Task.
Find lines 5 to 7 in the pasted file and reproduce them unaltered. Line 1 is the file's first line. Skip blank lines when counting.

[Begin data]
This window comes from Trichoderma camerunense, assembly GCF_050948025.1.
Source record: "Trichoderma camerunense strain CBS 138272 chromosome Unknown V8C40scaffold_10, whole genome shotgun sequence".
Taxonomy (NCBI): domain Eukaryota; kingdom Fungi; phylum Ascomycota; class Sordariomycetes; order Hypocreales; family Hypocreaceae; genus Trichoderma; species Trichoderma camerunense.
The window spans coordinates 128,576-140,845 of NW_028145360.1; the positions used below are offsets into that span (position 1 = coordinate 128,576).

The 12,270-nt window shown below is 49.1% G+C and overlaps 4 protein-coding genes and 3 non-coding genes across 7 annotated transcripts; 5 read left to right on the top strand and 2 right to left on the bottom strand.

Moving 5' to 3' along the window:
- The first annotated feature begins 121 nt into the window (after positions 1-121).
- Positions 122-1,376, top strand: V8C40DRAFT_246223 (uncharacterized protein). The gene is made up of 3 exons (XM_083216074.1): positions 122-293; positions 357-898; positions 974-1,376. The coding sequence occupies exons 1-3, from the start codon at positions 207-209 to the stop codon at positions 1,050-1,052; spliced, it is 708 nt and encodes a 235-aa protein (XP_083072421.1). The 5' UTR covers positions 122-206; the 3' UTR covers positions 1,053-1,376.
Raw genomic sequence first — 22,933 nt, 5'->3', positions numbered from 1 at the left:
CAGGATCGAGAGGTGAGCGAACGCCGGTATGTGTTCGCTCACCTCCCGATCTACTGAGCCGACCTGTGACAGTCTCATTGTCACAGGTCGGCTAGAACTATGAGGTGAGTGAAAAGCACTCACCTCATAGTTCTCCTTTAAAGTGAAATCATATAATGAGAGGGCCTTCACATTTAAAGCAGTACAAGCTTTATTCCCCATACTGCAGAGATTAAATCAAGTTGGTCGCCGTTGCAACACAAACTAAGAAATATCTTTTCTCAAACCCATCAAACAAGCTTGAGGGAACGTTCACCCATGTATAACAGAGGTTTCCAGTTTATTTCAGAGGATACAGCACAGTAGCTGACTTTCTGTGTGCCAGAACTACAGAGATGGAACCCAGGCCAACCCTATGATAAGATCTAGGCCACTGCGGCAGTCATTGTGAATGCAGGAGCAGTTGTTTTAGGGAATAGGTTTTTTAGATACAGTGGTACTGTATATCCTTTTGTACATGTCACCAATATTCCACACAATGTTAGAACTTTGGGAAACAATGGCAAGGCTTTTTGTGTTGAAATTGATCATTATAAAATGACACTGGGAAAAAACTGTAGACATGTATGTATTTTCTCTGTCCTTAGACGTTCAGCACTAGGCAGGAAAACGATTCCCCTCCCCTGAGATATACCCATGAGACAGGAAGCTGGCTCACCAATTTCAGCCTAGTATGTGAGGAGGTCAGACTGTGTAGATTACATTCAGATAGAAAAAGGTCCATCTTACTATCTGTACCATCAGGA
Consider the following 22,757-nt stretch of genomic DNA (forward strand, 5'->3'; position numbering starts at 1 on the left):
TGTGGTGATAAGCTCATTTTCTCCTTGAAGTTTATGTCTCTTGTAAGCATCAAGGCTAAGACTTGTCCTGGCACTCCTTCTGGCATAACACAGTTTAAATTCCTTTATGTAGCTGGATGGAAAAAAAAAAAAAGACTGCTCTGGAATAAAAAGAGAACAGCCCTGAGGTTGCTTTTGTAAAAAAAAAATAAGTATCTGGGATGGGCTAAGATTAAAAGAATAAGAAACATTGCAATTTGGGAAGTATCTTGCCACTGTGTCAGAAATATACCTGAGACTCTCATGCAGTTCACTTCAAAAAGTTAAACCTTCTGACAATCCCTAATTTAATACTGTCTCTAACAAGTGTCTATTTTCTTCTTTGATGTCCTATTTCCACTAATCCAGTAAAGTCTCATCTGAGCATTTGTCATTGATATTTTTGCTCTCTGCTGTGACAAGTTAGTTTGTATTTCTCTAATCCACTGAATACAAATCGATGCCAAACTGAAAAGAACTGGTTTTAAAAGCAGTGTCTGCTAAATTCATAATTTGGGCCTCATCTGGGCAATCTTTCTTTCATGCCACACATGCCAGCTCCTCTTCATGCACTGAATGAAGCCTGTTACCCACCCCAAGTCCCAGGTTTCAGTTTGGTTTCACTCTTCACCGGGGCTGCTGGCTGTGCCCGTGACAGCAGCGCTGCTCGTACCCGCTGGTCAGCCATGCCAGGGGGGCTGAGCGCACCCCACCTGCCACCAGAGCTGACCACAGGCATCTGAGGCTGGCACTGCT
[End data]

The 12,270-nt window shown below is 49.1% G+C and overlaps 4 protein-coding genes and 3 non-coding genes across 7 annotated transcripts; 5 read left to right on the top strand and 2 right to left on the bottom strand.

Moving 5' to 3' along the window:
- The first annotated feature begins 121 nt into the window (after positions 1-121).